12.
Chest ; 162(4):A686, 2022.
Article in English | EMBASE | ID: covidwho-2060668

ABSTRACT

SESSION TITLE: ECMO and ARDS in COVID-19 Infections SESSION TYPE: Rapid Fire Original Inv PRESENTED ON: 10/17/2022 12:15 pm - 1:15 pm PURPOSE: Veno-venous extracorporeal membrane oxygenation (VV-ECMO) is an important salvage therapy for patients with severe COVID-19 associated acute respiratory distress syndrome (ARDS). Whether gas exchange after initiation of ECMO predicts survival remains unknown. The present study aims to investigate if gas exchange parameters are associated with survival during ECMO support of COVID-19 associated ARDS. METHODS: We retrospectively evaluated all ARDS patients initiated on VV-ECMO according to ELSO guidelines between 2018 and 2021 at a tertiary academic medical center. ECMO sweep and ventilator fraction of inspire oxygen (FiO2) were catalogued every eight hours for all patients and compared between COVID-19 survivors and non-survivors at Days 0, 7, 14, 21, and 28 of ECMO using the Mann-Whitney U test. Cohort characteristics were compared between patients with and without COVID-19 using the chi-squared test for categorical comparisons and the Mann-Whitney U test for comparison of non-parametric continuous variables. Statistical significance was considered as p<0.05 for all tests. RESULTS: Forty-two ARDS patients were initiated on VV-ECMO during the study period, including 30 patients with COVID-19. Mortality was similar between patients with and without COVID-19 (43.3% vs 41.7%, p=0.92). ECMO duration (31 [33.5] vs 9.5 [7.0] days, p=0.002), median sweep (7.0 [4.5] vs 4.3 [4.0], p< 0.001), and median ventilator FiO2 (0.55 [0.50] vs 0.45 [25], p < 0.001) were significantly increased in patients with COVID-19 compared to those without. Among COVID-19 patients, median sweep did not differ between survivors and non-survivors at Day 0 (3.5 [1.0] vs 4.0 [1.0], p=0.20), Day 7 (6.0 [3.0] vs 7.5 [2.3], p=0.38), Day 14 (6.0 [2.5] vs 8.0 [3.3], p=0.14), Day 21 (8.0 [3.5] vs 9.0 [3.0], p= 0.97), or Day 28 (7.5 [3.5] vs 8.0 [3.0], p=0.74). Median ventilator FiO2 was significantly lower in COVID-19 survivors compared to non-survivors at Day 28 (0.50 [0.16] vs 0.81 [0.40], p=0.03), but not at Day 0 (0.75 [0.52] vs 0.60 [0.25], p= 0.98), Day 7 (0.90 [0.50] vs 1 [0.45], p = 0.54), Day 14 (0.90 [0.50] vs 1 [0.08], p=0.08), or Day 21 (0.80 [0.10] vs 0.90 [0.40], p=0.62). CONCLUSIONS: Survival was similar between ARDS patients with and without COVID-19 despite significantly increased ECMO duration and gas exchange support in patients with COVID-19. Early gas exchange parameters after initiation of ECMO were not associated with survival in patients with COVID-19. At Day 28 of ECMO, COVID-19 survivors had significantly lower ventilator FiO2 requirements compared to non-survivors. CLINICAL IMPLICATIONS: Gas exchange parameters did not discriminate survivors from non-survivors until day 28 of ECMO in patients with COVID-19 associated ARDS. Given the need for increased gas exchange support and duration of ECMO therapy in this population, gas exchange parameters prior day 28 of ECMO may not be suitable markers for prognostication. DISCLOSURES: No relevant relationships by Andrew Davis No relevant relationships by Malcolm DeCamp No relevant relationships by Hilary Faust No relevant relationships by James Maloney No relevant relationships by Daniel McCarthy No relevant relationships by Michael Peliska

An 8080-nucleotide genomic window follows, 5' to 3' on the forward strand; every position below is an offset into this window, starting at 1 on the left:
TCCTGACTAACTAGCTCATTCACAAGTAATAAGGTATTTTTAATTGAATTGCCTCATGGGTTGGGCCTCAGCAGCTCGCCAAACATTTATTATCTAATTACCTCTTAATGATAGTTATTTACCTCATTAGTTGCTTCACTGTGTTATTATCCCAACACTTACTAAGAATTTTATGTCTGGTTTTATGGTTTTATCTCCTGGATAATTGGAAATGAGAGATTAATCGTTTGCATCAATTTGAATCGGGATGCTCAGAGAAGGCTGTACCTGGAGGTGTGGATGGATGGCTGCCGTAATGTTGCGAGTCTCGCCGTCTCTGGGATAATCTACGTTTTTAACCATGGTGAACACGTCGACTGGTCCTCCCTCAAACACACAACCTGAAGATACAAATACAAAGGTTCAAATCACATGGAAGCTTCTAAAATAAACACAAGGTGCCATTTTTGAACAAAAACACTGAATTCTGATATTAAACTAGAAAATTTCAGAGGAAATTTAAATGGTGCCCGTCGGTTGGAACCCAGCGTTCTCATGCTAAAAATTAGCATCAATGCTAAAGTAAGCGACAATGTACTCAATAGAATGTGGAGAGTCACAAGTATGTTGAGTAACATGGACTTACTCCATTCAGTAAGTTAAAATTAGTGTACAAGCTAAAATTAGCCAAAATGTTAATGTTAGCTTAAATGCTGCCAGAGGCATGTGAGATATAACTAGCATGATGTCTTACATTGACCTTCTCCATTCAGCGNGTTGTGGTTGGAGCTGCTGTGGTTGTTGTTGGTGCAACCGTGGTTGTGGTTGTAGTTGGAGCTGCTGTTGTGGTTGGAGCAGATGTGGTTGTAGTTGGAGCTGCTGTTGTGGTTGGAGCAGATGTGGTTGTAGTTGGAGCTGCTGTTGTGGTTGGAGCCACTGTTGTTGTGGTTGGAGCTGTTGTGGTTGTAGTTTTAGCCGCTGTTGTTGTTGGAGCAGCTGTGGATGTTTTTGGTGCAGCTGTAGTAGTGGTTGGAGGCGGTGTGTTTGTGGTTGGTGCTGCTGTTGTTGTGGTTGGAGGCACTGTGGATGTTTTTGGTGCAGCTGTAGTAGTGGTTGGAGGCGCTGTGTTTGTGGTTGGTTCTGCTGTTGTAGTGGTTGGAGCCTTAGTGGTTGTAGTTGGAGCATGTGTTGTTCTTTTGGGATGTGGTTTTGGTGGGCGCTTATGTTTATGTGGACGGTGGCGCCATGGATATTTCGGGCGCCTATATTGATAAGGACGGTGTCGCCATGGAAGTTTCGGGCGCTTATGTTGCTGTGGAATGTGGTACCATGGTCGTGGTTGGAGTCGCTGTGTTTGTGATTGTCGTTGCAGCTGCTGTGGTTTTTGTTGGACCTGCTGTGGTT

13.
Chest ; 162(4):A590, 2022.
Article in English | EMBASE | ID: covidwho-2060640

ABSTRACT

SESSION TITLE: COVID-19 Co-Infections SESSION TYPE: Rapid Fire Case Reports PRESENTED ON: 10/19/2022 12:45 pm - 1:45 pm INTRODUCTION: Over the past 2 years, SARS-CoV-2 has been undergoing research regarding its immunopathology, with its understanding continuously evolving. We present a case of severe respiratory failure from viral co-infection with SARS-CoV-2, parainfluenza virus III, influenza A, and adenovirus. CASE PRESENTATION: A 42-year-old female with no respiratory or immunological comorbidities, was admitted with respiratory failure that progressed within days to severe septic shock and refractory hypoxemia requiring venovenous extracorporeal membrane oxygenation (VV-ECMO). On initial laboratory evaluation, her nasopharyngeal swab sample tested positive for SARS-CoV-2, Parainfluenza virus III, Influenza A, and Adenovirus on our institute's ROCHE PCR detection test. This was then confirmed with an endotracheal sample and a BAL sample, each of which tested positive for the above 4 viruses. The patient had no prior history of lung disease, autoimmune disorder, immunodeficiency, or malignancy. Serum immunoglobulin levels were within normal range, and the patient tested negative for HIV. She was not on any immunomodulators, and had no known contacts with individuals with polyviral infection. Her presentation had been usual, with 6 days of fever, shortness of breath, extreme fatigue, coughing, and diarrhea. She had initially received treatment with remdesivir, tocilizumab, and dexamethasone. But these tests were noted to be positive prior to her receiving any therapies. Her hospital course was complicated by septic shock, refractory hypoxemia, secondary ventilator associated pneumonia, and fungemia, requiring invasive mechanical ventilation, inhaled nitric oxide, vasopressors, broad spectrum antimicrobials, and eventually rescue by VV-ECMO. She slowly recovered over 6 weeks, received a tracheostomy and was discharged to a long-term acute care hospital for continued rehabilitation and weaning from mechanical ventilation. At 1 year follow up, she has made a full recovery with no residual respiratory limitation. DISCUSSION: Co-infection is defined as infection at diagnosis within 7 days of initial primary infection, whereas, secondary infection develops after 7 days. Co-infection of respiratory viruses, though uncommon, has been reported. Their detection has improved with the use of PCR testing. Simultaneous infection of COVID-19 and usual respiratory viruses has also been documented. Effect of co-infection on disease severity is a result of interaction of viruses among themselves and with the host. CONCLUSIONS: COVID-19 research has mainly focused on SARS-CoV-2 effects on the human host, but with it evolving into an endemic, its interaction and co- and superinfection with other pathogens is imperative. Further research into such interactions of SARS-CoV2 are required to help develop preventative and therapeutic measures. Reference #1: Lansbury L, Lim B, Baskaran V, Lim WS. Co-infections in people with covid-19: A systematic review and meta-analysis. SSRN Electronic Journal. 2020. Reference #2: Kim D, Quinn J, Pinsky B, Shah NH, Brown I. Rates of co-infection between SARS-COV-2 and other respiratory pathogens. JAMA. 2020;323(20):2085. Reference #3: DaPalma T, Doonan BP, Trager NM, Kasman LM. A systematic approach to virus–virus interactions. Virus Research. 2010;149(1):1-9. DISCLOSURES: No relevant relationships by Vinita Kusupati No relevant relationships by Jyoti Lenka No relevant relationships by Rachel Tan